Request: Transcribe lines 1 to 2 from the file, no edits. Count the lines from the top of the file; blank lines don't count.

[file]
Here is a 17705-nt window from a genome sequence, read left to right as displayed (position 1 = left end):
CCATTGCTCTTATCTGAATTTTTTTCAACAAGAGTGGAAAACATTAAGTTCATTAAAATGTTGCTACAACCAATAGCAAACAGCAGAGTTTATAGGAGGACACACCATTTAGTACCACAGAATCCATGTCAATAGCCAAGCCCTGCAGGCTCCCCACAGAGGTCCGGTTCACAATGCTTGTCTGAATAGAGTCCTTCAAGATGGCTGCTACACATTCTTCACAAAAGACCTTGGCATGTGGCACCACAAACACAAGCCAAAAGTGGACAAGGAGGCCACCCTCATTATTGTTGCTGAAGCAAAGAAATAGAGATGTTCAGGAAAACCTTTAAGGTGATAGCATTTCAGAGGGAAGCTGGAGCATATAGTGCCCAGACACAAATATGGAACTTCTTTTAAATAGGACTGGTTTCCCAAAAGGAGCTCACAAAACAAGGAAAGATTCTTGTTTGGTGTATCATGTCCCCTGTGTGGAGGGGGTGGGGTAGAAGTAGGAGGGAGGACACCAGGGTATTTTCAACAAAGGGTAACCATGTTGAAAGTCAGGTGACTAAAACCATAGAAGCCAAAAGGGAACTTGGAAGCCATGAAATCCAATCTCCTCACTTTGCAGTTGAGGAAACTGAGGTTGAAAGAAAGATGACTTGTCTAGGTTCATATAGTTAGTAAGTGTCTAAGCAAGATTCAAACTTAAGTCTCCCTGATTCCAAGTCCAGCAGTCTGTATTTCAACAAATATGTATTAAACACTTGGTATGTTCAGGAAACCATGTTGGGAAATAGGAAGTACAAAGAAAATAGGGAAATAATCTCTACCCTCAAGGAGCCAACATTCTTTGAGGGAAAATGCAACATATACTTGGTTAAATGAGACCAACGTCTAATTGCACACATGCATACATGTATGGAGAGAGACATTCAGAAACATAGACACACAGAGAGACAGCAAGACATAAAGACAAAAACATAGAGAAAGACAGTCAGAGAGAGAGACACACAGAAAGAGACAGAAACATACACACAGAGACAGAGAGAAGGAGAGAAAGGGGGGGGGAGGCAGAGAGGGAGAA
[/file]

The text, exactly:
Here is a 17705-nt window from a genome sequence, read left to right as displayed (position 1 = left end):
CCATTGCTCTTATCTGAATTTTTTTCAACAAGAGTGGAAAACATTAAGTTCATTAAAATGTTGCTACAACCAATAGCAAACAGCAGAGTTTATAGGAGGACACACCATTTAGTACCACAGAATCCATGTCAATAGCCAAGCCCTGCAGGCTCCCCACAGAGGTCCGGTTCACAATGCTTGTCTGAATAGAGTCCTTCAAGATGGCTGCTACACATTCTTCACAAAAGACCTTGGCATGTGGCACCACAAACACAAGCCAAAAGTGGACAAGGAGGCCACCCTCATTATTGTTGCTGAAGCAAAGAAATAGAGATGTTCAGGAAAACCTTTAAGGTGATAGCATTTCAGAGGGAAGCTGGAGCATATAGTGCCCAGACACAAATATGGAACTTCTTTTAAATAGGACTGGTTTCCCAAAAGGAGCTCACAAAACAAGGAAAGATTCTTGTTTGGTGTATCATGTCCCCTGTGTGGAGGGGGTGGGGTAGAAGTAGGAGGGAGGACACCAGGGTATTTTCAACAAAGGGTAACCATGTTGAAAGTCAGGTGACTAAAACCATAGAAGCCAAAAGGGAACTTGGAAGCCATGAAATCCAATCTCCTCACTTTGCAGTTGAGGAAACTGAGGTTGAAAGAAAGATGACTTGTCTAGGTTCATATAGTTAGTAAGTGTCTAAGCAAGATTCAAACTTAAGTCTCCCTGATTCCAAGTCCAGCAGTCTGTATTTCAACAAATATGTATTAAACACTTGGTATGTTCAGGAAACCATGTTGGGAAATAGGAAGTACAAAGAAAATAGGGAAATAATCTCTACCCTCAAGGAGCCAACATTCTTTGAGGGAAAATGCAACATATACTTGGTTAAATGAGACCAACGTCTAATTGCACACATGCATACATGTATGGAGAGAGACATTCAGAAACATAGACACACAGAGAGACAGCAAGACATAAAGACAAAAACATAGAGAAAGACAGTCAGAGAGAGAGACACACAGAAAGAGACAGAAACATACACACAGAGACAGAGAGAAGGAGAGAAAGGGGGGGGGAGGCAGAGAGGGAGAA